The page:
Your House As A Painting: What Art Can Teach You About Decorating Your Home
One of the most important, most fundamental - and most overlooked - aspects of painting is an appreciation of the frame. This does not refer to the wooden strips that a picture is "framed" in, in order to hang it up; but, rather, it refers to the relationship between the body of the painting and the area beyond its edges. Every artist makes the conscious decision to end his or her painting somewhere, to mark off a small area in which to create his or his art, to limit the scope of the painting and separate it from the rest of the world.
In a home, think of each room as a distinct painting, and the boundaries of each room as its frame. When decorating, keep these frames in mind, and decorate within - as opposed to through - them. In other words, keep the elements of one room's dcor clearly within that room. You may establish a theme for the entire house, or for one floor, or for one multi-room space, but do not blend rooms into each other. Keep each room clearly defined; keep each painting inside its frame. Make it clear where the kitchen ends, and where the living room begins.
One of the first rules (or, less strictly, guiding principles) of artistic composition is the rule of golden thirds: the simple concept that a composition's main focus should be located somewhere on a set of imaginary lines that criss-cross a canvas at the horizontal and vertical intervals of one-third and two-thirds.
In order to apply this concept to home decorating, visualize all the planes (floor, walls, ceiling) of a room, and use your imagination to "draw" the golden thirds across them. Then, try to concentrate your decorations along these lines. For example, establish a line one-third of the way down your living room wall, and use it as guide as to how high to hang a set of paintings or other wall hangings; or, "draw" a line two-thirds of the way across your kitchen floor and place your kitchen table overtop of it. Usually, you'll want to use one or two big elements, such as furniture, in combination with golden thirds so as to utilize the lines without making them obvious.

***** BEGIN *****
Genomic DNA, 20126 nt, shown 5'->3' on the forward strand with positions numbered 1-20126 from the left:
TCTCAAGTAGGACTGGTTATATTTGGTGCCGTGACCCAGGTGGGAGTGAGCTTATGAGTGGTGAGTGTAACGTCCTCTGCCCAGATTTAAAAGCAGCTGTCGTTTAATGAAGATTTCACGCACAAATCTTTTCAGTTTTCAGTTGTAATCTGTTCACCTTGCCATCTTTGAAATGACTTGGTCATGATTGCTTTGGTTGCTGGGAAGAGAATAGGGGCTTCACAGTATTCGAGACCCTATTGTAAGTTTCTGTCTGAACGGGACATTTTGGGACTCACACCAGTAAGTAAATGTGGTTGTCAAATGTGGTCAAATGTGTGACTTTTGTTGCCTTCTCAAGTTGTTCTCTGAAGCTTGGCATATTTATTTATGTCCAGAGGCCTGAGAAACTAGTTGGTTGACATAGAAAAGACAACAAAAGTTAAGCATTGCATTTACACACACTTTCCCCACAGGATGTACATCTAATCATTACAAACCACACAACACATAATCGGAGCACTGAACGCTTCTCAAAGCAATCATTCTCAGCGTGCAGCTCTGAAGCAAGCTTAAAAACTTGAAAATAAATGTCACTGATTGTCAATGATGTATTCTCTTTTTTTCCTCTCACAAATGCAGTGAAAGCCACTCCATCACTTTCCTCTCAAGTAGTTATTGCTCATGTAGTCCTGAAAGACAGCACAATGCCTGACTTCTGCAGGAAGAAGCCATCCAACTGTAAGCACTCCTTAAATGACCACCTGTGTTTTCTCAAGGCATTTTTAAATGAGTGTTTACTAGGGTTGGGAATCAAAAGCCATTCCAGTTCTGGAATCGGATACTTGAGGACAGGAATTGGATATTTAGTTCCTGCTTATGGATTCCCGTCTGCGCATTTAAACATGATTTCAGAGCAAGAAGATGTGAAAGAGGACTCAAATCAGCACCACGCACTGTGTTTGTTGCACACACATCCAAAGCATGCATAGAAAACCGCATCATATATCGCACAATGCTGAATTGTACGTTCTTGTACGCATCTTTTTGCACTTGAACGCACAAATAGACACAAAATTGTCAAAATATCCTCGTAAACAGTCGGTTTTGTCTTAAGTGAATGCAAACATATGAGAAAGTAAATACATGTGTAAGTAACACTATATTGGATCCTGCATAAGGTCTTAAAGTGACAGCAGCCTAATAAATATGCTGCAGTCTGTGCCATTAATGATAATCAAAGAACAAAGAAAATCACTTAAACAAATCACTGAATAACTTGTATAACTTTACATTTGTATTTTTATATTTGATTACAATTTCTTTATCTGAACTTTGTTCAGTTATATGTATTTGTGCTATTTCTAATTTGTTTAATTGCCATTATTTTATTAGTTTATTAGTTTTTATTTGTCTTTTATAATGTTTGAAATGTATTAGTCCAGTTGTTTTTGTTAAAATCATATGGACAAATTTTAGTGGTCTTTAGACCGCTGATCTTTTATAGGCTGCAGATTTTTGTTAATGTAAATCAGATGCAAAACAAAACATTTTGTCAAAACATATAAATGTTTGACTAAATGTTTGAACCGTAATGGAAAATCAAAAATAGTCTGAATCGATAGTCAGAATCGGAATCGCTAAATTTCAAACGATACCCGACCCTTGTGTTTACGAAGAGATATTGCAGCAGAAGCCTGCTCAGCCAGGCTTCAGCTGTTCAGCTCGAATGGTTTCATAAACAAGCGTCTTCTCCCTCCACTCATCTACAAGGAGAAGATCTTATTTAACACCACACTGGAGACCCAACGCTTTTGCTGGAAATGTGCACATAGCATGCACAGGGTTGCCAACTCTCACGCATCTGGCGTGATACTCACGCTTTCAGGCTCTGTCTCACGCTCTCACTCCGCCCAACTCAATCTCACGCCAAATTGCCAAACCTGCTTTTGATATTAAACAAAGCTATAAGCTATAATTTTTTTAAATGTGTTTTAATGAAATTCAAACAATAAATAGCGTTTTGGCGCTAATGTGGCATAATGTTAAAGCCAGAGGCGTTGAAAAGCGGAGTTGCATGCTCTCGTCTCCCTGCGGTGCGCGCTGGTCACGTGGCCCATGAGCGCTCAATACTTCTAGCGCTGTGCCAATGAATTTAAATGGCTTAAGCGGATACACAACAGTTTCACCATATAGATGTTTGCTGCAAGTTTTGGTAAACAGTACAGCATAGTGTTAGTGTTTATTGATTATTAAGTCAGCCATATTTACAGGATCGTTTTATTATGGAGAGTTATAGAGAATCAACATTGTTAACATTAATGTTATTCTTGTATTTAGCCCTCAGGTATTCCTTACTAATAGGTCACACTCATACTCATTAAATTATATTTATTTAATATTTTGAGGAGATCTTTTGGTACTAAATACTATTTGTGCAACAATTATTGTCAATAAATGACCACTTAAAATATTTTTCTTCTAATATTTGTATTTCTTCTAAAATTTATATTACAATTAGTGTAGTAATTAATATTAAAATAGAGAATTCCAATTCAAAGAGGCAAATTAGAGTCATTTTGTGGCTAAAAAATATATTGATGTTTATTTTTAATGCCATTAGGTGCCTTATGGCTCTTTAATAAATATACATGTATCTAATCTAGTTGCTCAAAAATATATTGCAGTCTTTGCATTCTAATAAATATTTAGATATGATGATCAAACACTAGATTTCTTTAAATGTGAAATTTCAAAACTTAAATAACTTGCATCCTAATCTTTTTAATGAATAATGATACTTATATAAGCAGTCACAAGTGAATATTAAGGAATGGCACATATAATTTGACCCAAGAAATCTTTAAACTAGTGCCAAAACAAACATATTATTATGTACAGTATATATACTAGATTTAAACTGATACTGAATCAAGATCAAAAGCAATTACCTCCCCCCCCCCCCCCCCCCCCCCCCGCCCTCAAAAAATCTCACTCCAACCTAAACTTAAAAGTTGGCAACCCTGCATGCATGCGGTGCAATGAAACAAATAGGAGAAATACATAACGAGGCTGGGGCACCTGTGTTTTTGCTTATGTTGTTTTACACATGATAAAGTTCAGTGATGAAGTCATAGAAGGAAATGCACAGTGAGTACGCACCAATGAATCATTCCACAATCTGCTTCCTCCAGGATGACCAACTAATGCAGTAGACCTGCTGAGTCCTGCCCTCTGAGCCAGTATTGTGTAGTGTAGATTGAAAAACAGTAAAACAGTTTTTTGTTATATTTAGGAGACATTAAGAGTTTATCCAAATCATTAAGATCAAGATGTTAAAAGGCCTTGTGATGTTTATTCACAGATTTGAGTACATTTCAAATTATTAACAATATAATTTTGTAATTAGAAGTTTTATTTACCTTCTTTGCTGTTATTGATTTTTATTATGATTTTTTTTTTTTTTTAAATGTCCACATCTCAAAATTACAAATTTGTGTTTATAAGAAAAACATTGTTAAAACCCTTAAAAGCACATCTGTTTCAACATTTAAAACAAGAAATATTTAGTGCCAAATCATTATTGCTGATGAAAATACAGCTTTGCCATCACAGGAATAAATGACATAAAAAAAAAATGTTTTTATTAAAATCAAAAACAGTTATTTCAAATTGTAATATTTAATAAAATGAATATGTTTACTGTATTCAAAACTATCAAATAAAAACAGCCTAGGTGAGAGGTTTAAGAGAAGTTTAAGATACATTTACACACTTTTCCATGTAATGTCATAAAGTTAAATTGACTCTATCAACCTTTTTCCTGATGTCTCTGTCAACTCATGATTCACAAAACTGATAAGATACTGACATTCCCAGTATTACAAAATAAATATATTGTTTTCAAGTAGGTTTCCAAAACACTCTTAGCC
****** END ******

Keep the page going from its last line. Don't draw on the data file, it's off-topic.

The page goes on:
In a more general way, the rule of golden thirds leads away from static, unimaginative, and rigid symmetry by forcing the artist - or decorator - away from the very middle part of the composition.
After the frame is set, and the composition and concept complete, a painter decides on a palette with which to colour his or her painting. A good palette is usually minimal, featuring perhaps three colours that are then used and mixed to create an artwork with a dominant colour scheme, and therefore a strong character.
In home decoration, a palette can take the form of at least three things: colors, just as in a painting; specific objects, like a collection of spoons or a set of rugs; or themes or motifs, such as seashells for the bathroom or arches for a hallway. The key to using any one of these types of palettes is to pick elements that both fit a room by themselves and that provide ample opportunities for fruitful combinations. And, also keep in mind that because each room is "taken in" at once, it is more important to make sure that the palette in each room is solid than it is to make sure that, say, the rug in the living room matches the one in your bedroom.
Although home decoration is a different art than painting, both are, indeed, still arts. Therefore, the methods, techniques and theories that have been perfected throughout history in painting can be quite easily adapted to fit decorating. As American music composer Lukas Foss said: "Most people think an artist tries to be original, but originality is the last thing that develops in the artist." So, even when no one notices that your beautiful new dining room is based on "a van Gogh", they won't miss that it's still beautiful - and that's all that matters.
Oh, and remember to have fun, be creative, and feel free to break some rules after you learn them!